The Process

Phase 1: Data Collection

This phase involves obtaining the running configuration on each device at the Internet connection point and capturing network activity (full packets) for a specific period of time.

  • An 8-day collection will identify glaringly obvious security issues or usage concerns that need to be addressed.
  • A 15-day collection expands upon the 8-day collection and allows additional activity to be analyzed that may not have presented itself during a one-week period. This usually includes systems that were offline due to absences or workstations that were not actually used by someone.
  • A 30-day collection identifies trends and usage patterns that are typical of an organization on a month-to-month basis. A lot of network activity is based on what is actually going on within an organization (i.e. deadlines, projects, downtime) and a month long audit tends to reveal traffic that occurs when specific business functions are performed or during lighter workload periods. A 30-day audit also increases the likelihood of being able to review traffic from notebooks or other devices that are only occasionally connected to the network.
  • A 60-Day collection confirms all of the connectivity results from the initial 30-day period and provides a baseline of normalcy of a network. It also provides enough information for an organization to reconfigure and completely tighten its security configuration.
  • Daily collection. This is for organizations that have a permanent analyst on staff to analyze data.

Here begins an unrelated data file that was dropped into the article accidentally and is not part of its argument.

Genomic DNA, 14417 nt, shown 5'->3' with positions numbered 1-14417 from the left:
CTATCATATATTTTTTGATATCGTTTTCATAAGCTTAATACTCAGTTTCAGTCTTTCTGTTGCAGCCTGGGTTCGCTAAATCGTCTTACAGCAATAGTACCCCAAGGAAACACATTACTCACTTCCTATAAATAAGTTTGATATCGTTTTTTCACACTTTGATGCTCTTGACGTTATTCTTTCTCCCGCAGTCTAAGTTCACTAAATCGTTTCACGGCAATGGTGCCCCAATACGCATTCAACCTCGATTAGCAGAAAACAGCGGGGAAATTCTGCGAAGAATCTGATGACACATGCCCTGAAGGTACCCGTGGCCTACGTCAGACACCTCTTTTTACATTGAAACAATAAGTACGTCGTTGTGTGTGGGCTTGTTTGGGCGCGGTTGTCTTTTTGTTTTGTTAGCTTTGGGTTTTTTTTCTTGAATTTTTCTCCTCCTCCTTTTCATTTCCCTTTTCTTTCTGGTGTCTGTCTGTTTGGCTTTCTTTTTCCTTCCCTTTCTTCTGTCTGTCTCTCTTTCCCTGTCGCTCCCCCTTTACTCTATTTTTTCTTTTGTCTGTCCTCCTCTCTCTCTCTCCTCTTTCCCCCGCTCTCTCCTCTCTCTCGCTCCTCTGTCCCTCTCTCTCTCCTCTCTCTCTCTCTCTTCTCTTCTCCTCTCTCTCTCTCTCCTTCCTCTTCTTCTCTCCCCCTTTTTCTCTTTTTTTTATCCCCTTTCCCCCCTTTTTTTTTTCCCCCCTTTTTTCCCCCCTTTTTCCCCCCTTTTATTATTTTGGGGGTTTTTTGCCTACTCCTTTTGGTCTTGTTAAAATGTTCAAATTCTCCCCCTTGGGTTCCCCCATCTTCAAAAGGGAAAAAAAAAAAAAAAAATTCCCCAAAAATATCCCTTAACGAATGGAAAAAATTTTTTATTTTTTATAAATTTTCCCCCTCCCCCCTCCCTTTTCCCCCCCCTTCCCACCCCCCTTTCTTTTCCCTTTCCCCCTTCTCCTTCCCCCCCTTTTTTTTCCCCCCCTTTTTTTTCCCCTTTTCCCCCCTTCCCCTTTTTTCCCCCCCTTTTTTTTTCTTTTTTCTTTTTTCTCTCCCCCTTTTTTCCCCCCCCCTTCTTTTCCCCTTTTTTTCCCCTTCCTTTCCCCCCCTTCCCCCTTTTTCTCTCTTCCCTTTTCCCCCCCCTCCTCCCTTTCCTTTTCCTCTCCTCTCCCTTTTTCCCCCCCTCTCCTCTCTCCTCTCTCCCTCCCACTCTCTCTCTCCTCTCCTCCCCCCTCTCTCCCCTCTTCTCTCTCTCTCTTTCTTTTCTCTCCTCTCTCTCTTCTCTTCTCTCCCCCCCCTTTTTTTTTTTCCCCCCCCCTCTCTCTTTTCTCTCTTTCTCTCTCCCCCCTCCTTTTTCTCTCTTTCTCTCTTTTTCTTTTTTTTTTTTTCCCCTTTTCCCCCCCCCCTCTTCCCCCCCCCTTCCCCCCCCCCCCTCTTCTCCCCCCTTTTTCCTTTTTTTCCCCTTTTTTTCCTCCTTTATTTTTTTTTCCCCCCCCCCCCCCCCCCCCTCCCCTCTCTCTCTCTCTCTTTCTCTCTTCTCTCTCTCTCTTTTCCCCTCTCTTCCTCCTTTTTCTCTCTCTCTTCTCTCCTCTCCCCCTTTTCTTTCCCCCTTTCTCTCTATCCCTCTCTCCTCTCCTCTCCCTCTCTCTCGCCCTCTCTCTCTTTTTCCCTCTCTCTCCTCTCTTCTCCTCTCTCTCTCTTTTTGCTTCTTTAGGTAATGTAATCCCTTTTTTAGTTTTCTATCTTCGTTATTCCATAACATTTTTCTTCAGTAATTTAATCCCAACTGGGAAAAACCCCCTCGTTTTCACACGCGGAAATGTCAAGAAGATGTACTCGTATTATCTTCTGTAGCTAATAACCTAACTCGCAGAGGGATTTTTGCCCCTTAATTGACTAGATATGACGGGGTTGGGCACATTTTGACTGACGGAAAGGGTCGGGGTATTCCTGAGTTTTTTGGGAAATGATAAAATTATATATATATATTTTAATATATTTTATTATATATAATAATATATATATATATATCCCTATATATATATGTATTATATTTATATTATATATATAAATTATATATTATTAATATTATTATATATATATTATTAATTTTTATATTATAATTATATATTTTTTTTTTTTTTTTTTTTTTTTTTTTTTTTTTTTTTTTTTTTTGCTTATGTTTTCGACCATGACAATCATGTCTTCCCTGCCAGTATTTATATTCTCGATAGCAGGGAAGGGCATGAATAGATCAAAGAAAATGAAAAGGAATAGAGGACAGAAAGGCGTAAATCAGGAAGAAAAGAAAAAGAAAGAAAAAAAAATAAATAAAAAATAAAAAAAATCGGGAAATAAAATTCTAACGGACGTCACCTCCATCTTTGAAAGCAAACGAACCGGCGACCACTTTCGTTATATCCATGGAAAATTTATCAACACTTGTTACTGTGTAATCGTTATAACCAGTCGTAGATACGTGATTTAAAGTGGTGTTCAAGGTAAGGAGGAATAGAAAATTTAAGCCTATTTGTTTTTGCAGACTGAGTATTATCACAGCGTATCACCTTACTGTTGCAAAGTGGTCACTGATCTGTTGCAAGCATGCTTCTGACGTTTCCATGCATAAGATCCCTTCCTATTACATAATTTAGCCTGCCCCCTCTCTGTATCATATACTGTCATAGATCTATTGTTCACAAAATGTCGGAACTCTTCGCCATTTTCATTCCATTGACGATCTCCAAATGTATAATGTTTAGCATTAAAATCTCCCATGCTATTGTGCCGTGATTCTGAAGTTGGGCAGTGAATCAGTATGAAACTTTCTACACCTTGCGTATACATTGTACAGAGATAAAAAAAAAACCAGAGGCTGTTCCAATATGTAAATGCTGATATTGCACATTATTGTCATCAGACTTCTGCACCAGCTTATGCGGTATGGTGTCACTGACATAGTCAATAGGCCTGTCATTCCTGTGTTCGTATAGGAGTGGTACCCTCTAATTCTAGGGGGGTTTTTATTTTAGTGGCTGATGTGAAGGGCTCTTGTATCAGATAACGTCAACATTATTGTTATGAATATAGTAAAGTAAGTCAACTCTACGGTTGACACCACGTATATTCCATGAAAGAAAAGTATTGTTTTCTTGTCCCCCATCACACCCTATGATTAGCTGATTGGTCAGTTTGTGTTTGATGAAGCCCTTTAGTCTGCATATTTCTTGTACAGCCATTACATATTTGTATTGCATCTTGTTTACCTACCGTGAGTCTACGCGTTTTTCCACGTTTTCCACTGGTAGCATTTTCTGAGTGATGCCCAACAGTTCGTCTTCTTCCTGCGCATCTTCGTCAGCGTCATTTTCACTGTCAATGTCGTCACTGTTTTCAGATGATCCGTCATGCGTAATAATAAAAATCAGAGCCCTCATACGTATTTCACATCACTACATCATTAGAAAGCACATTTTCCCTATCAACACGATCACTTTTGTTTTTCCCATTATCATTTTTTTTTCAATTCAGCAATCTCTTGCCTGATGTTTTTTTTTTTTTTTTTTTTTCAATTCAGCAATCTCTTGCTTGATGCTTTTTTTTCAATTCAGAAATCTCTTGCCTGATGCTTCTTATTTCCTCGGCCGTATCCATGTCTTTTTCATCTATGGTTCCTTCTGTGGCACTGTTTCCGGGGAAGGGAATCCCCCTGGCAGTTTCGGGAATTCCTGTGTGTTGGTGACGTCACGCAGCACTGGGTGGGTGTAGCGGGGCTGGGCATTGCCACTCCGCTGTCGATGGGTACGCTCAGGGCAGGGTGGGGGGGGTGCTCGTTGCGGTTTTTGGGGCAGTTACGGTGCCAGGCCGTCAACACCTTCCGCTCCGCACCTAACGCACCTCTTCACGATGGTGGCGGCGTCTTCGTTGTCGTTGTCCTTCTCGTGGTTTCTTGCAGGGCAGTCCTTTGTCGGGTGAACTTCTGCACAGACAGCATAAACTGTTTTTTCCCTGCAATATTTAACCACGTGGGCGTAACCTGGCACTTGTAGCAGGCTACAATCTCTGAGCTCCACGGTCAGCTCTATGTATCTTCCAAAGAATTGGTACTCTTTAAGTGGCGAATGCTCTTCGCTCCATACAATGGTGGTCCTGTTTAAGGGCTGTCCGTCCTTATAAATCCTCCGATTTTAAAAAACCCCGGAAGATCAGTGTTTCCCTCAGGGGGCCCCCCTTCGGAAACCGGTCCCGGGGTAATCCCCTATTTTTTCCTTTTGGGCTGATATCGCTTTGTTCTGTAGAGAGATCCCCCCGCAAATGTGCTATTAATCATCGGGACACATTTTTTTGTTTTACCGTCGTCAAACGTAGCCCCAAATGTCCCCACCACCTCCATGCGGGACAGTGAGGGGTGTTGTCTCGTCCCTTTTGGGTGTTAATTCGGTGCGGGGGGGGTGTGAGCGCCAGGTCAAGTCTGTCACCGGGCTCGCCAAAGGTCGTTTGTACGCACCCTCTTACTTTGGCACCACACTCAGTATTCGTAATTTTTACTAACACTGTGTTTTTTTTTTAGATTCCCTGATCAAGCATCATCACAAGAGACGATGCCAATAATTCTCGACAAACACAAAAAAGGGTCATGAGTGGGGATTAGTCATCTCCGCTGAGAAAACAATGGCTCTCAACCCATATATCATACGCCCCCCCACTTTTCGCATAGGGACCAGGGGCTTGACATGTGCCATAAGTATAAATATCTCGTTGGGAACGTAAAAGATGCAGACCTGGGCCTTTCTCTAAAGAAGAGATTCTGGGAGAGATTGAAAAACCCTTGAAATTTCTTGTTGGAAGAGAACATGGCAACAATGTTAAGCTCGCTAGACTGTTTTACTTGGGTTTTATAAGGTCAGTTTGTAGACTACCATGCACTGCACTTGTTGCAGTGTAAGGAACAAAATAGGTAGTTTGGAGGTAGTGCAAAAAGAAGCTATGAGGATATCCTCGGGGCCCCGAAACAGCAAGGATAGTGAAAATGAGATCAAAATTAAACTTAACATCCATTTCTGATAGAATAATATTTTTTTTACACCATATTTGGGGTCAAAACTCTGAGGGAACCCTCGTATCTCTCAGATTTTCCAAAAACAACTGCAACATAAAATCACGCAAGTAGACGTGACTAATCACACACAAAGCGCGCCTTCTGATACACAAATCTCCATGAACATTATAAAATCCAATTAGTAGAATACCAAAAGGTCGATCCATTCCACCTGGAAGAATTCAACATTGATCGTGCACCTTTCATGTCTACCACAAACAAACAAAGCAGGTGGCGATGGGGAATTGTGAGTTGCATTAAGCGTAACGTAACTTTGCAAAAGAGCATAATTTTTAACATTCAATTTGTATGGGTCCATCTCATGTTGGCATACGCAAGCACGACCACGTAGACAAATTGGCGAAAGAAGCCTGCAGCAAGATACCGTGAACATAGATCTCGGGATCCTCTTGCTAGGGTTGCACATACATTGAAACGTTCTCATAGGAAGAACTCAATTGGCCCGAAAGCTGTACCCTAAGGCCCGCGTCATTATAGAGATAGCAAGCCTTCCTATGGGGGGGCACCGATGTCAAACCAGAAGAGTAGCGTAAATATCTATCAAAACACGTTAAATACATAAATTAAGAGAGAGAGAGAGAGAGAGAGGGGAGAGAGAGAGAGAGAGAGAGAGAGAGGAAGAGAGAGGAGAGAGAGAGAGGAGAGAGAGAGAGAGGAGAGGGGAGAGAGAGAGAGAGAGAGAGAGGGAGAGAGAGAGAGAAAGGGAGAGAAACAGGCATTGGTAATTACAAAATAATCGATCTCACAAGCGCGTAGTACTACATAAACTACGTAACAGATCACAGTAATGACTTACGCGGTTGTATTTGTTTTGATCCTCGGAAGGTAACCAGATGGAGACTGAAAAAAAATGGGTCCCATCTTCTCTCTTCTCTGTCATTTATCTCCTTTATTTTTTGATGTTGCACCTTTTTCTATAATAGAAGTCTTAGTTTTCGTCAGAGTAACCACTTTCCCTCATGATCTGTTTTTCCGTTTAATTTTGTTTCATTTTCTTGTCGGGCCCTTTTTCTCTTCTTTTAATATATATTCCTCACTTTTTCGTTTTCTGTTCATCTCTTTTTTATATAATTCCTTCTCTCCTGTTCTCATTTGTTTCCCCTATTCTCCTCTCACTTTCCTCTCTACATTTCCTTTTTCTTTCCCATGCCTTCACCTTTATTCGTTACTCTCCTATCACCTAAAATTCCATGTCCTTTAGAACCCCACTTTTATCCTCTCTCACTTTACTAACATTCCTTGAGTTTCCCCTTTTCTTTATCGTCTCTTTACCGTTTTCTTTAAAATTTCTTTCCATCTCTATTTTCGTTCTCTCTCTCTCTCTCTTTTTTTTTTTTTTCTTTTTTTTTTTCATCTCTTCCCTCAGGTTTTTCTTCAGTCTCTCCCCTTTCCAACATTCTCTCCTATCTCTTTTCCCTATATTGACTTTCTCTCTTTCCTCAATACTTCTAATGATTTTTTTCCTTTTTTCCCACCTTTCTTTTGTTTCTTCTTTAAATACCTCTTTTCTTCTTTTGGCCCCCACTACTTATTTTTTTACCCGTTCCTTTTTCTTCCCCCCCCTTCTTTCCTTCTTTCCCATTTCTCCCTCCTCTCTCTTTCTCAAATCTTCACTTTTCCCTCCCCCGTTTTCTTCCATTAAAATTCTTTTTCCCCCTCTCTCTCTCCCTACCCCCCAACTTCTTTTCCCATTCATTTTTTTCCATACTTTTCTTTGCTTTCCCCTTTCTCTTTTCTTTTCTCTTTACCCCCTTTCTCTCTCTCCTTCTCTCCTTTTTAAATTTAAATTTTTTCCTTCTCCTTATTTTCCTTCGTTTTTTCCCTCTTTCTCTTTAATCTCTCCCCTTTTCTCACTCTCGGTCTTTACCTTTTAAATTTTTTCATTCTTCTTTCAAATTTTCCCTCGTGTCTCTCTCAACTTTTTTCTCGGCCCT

Phase 2: Data Validation

Once the data is collected, it needs to be validated to ensure that it is usable and complete. Any significant gaps in time or collection errors (protocol headers cannot be decoded) may invalidate the dataset and require that another dataset be collected.

Phase 3: Analysis

All activity is analyzed and scrutinized to identify as many issues or concerns as possible. If any significant security issues are uncovered, such as Trojans, worms or unauthorized access, the auditor should bring them to your attention immediately.

Phase 4: Final Report

Once the data is analyzed, the auditor creates a report of his findings. The report includes an executive summary and detailed information on each issue and usage concern that was found, along with specific recommended actions.

The Toolset

A custom auditing suite runs the network activity through a special packet processing engine which aggregates the data down to a manageable size. Packets are also runs through one or more network intrusion detection (IDS) filters. The resulting data is run through a profiling engine with firewall and access control list (ACL) emulation capabilities, which collapses and superimposes discrete information onto one record. The resulting dataset is then mapped to an extensive knowledgebase of information. An analyst reviews the dataset to identify anomalous activity and refine the activity profile of the network, with the ability to retrieve and decode packets for inspection as required.

Additional data source options including importing firewall, ACL and IDS data from other information sources, such as databases and log files.